MPs from the center-left party Fair Russia have prepared a bill ordering that all members of the federal parliament should receive salaries in line with the country’s average, which is now roughly $565 per month.
The draft was prepared by the leader of the Fair Russia party Sergey Mironov and MP Oleg Nilov.
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In an explanatory note attached to the document, they explained that at present, Russian senators and State Duma deputies are receiving salaries equal to those of federal ministers and these are several times more than the average in Russia. Lower House lawmakers receive about 380,000 roubles per month, or $6,100.
“The bill proposes to set a legislative maximum for salaries of Federation Council members and State Duma deputies in the amount of the average salary in the Russian Federation which in 2016 amounted to about 35,000 roubles,” the document reads. At the current rate, the proposed sum amounts to about $565. In addition, Fair Russia wants to abolish all “unfounded” benefits granted to MPs in healthcare services, retirement payments, vacations, etc.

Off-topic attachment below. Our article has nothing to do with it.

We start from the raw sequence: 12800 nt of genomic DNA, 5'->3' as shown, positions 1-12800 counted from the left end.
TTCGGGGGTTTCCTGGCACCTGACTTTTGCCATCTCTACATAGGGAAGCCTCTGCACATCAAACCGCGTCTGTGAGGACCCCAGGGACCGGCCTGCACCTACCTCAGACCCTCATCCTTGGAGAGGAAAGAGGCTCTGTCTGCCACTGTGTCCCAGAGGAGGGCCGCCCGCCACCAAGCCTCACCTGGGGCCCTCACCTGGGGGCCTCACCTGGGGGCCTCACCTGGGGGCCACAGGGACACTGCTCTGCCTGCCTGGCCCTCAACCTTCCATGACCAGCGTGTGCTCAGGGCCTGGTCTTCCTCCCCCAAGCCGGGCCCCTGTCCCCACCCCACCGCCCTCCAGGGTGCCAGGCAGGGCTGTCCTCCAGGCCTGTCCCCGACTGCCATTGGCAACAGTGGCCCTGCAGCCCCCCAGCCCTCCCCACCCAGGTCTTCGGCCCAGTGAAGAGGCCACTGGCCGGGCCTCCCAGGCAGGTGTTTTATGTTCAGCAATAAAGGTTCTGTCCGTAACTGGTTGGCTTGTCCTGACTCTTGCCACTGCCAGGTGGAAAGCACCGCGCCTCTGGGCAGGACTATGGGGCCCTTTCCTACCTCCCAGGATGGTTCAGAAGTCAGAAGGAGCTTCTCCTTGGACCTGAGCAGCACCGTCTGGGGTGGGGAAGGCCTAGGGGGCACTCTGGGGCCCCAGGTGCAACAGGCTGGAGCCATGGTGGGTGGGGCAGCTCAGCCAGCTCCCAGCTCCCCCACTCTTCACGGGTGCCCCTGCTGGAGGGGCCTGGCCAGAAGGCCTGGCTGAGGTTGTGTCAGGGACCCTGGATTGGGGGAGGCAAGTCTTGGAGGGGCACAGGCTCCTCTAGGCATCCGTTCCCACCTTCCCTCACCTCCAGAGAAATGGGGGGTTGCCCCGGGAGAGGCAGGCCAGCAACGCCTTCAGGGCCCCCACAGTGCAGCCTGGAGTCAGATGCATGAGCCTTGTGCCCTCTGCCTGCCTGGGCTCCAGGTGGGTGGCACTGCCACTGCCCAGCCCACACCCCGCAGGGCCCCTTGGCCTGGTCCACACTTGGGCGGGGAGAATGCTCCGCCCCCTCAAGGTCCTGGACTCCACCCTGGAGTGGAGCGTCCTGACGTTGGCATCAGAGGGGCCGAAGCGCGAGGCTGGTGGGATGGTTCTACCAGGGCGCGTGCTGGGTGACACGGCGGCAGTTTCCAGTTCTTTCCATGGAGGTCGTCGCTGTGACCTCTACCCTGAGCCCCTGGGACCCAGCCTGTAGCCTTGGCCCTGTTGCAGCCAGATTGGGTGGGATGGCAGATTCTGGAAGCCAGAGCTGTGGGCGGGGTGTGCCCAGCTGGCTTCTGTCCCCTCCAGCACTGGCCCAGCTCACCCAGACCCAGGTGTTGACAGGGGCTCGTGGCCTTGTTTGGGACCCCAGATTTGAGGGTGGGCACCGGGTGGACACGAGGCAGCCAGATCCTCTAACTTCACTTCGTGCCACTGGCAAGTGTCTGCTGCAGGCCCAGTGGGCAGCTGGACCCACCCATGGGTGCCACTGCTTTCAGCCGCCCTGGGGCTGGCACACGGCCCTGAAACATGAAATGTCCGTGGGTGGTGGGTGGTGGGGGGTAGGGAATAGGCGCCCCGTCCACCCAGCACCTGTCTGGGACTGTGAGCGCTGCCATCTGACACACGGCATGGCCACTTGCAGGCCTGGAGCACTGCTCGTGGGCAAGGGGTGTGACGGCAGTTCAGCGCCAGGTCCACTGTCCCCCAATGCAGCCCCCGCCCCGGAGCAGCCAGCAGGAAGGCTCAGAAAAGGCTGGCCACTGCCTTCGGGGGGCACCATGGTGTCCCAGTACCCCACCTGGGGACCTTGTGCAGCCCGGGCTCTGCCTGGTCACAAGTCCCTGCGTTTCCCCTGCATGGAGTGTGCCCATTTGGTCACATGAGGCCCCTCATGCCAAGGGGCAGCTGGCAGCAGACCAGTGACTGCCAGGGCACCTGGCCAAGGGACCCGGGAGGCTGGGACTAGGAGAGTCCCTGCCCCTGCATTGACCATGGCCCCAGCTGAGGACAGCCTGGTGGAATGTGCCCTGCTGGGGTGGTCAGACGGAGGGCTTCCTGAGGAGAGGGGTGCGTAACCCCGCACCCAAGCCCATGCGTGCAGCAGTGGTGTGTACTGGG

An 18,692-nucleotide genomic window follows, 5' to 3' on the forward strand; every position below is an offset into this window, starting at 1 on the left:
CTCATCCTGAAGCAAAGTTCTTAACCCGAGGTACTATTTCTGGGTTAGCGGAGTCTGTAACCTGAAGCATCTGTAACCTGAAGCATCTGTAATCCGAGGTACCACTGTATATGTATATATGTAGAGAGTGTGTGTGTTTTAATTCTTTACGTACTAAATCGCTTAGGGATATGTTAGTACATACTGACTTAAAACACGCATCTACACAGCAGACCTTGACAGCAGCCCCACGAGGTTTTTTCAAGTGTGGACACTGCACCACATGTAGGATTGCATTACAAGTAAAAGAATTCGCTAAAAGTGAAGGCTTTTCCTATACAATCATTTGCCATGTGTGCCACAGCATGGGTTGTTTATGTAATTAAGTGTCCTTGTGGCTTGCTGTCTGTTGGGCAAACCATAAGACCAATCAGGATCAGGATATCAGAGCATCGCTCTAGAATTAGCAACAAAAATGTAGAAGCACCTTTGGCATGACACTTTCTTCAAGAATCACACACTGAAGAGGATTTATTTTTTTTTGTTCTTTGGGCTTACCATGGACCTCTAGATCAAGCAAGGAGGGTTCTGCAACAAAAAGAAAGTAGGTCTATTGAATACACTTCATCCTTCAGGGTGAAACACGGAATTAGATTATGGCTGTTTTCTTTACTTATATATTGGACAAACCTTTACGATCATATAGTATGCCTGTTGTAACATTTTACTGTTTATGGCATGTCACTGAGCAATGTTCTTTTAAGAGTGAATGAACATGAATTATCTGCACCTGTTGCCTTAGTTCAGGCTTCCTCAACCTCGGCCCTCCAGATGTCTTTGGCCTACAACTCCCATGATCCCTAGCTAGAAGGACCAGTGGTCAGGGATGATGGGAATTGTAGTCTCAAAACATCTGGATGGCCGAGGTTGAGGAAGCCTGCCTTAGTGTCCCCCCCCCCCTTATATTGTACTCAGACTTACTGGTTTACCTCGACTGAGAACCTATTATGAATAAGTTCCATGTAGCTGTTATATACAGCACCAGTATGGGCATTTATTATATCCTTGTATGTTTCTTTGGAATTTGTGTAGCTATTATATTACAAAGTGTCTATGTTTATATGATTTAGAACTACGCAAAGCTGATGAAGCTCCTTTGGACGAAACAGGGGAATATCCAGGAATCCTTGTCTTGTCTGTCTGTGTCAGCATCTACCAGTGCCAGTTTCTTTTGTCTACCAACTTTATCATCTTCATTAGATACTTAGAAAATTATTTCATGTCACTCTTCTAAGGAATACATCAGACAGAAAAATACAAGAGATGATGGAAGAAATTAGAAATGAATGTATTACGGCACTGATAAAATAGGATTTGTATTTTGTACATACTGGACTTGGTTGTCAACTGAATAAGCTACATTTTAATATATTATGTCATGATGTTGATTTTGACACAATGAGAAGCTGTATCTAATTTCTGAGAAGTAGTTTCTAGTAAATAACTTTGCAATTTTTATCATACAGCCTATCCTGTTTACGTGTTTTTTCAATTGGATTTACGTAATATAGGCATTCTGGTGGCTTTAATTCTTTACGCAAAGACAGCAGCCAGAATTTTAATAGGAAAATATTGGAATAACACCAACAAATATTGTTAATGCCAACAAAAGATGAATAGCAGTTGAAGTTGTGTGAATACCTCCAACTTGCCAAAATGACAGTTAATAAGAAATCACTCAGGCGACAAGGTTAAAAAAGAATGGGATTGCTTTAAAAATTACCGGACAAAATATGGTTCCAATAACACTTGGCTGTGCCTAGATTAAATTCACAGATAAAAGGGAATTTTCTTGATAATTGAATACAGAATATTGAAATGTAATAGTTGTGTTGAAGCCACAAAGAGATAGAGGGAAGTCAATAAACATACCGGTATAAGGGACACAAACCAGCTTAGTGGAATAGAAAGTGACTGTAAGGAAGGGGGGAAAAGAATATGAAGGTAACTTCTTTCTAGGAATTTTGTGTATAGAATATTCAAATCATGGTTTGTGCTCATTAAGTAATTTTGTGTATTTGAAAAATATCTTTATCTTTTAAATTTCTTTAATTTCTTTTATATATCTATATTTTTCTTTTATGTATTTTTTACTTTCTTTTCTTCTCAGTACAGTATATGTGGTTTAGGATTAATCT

The bill has already been criticized by the Russian government. Experts noted that Russian law forbids federal lawmakers to combine their work with any other position, including private businesses (exceptions are made for income made through teaching or artistic work, such as acting) and the relatively high salaries allow senators and MPs to fully concentrate on their legislative activities and communication with voters.
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In March 2015, President Vladimir Putin slashed the wages of senior Russian officials, including himself and members of his administration, explaining the move was the result of economic crisis. Shortly before that, Putin ordered a one-year freeze on civil servants’ pay in various state offices.
The order automatically led to equal cuts in salary for members of the Russian parliament as, according to Russian law, the salaries of parliamentarians are calculated on the same scale as salaries of federal ministers. In October 2017, Putin extended the duration of this decree until the end of 2018.